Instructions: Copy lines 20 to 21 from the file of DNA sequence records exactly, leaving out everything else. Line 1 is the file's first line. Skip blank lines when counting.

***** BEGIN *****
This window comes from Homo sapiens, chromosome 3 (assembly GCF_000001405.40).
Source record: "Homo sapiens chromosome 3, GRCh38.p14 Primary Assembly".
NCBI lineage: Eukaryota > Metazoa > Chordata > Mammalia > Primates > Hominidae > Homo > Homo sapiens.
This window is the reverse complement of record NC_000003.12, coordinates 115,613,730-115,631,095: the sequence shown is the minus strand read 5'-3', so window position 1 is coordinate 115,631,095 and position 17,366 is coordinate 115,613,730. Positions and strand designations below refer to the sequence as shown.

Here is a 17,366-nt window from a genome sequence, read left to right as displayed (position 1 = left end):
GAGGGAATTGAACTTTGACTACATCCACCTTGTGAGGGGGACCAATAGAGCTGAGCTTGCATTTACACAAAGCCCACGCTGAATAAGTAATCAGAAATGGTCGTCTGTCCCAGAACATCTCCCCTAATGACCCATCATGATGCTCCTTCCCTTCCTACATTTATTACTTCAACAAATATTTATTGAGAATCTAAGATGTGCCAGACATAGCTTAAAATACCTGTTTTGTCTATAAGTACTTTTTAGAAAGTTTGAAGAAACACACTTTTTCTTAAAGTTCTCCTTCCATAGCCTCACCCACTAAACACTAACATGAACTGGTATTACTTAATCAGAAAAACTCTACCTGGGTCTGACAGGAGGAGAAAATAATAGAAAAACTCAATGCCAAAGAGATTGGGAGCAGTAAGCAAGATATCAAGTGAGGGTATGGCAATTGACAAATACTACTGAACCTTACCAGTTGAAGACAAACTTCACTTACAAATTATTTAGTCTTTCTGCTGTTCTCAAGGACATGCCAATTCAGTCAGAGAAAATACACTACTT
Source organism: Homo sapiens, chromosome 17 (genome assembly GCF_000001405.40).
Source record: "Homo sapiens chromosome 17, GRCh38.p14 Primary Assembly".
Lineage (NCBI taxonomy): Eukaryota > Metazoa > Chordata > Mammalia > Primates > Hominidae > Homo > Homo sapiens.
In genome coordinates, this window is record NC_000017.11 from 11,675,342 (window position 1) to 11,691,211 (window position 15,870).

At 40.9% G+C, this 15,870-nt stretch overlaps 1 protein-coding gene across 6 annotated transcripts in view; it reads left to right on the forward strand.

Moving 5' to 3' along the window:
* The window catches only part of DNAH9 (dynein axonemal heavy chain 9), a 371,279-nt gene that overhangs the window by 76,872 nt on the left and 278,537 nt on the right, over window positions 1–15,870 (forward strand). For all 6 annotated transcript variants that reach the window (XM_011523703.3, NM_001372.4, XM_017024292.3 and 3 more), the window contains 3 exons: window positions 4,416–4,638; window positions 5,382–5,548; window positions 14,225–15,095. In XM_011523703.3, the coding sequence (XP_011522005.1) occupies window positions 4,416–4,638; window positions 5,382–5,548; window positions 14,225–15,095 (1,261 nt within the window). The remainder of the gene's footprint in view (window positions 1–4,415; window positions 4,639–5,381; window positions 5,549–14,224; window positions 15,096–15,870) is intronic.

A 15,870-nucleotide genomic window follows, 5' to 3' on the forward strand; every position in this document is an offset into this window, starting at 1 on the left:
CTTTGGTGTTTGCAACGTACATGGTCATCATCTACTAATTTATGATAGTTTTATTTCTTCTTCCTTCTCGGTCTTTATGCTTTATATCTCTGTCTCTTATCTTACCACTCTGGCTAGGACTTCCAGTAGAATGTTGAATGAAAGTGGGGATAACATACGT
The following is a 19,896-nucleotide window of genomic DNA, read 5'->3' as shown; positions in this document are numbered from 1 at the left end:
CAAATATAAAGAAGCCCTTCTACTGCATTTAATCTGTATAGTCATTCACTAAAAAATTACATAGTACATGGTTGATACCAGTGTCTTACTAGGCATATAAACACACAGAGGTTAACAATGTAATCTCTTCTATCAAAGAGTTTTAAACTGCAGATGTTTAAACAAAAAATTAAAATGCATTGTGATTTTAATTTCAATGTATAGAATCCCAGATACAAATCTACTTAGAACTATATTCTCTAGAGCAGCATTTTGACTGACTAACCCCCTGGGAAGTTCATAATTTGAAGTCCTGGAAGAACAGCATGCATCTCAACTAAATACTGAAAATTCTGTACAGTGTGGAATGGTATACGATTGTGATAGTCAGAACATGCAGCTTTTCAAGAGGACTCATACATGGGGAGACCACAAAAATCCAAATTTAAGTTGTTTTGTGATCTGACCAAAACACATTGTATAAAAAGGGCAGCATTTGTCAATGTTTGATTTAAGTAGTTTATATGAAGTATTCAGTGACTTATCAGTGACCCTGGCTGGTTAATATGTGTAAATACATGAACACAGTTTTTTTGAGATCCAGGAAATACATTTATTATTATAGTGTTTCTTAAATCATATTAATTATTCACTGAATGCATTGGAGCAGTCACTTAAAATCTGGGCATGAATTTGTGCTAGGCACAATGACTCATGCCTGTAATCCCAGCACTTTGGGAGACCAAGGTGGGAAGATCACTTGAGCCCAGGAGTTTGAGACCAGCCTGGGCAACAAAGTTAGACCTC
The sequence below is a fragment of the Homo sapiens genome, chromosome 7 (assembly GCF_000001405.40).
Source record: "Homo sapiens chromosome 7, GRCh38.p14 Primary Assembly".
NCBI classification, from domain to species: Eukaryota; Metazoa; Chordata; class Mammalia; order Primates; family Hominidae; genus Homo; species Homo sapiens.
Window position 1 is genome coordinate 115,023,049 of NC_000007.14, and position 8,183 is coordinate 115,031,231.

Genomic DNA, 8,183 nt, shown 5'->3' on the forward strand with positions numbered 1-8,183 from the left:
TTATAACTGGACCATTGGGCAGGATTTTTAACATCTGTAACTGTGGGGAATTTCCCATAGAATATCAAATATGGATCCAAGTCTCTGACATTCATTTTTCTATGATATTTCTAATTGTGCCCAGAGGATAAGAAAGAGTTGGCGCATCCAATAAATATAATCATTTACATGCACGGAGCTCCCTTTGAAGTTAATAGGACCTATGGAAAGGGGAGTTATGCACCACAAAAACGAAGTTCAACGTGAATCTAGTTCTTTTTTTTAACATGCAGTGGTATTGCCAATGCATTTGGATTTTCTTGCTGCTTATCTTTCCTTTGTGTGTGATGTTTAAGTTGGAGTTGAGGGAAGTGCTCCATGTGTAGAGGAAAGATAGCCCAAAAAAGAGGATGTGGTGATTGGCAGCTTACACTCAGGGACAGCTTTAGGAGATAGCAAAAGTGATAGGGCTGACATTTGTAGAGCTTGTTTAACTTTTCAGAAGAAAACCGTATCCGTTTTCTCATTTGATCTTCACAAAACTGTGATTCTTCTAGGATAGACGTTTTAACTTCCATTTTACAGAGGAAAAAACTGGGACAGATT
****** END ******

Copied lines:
NCBI classification, from domain to species: Eukaryota; Metazoa; Chordata; class Mammalia; order Primates; family Hominidae; genus Homo; species Homo sapiens.
Window position 1 is genome coordinate 115,023,049 of NC_000007.14, and position 8,183 is coordinate 115,031,231.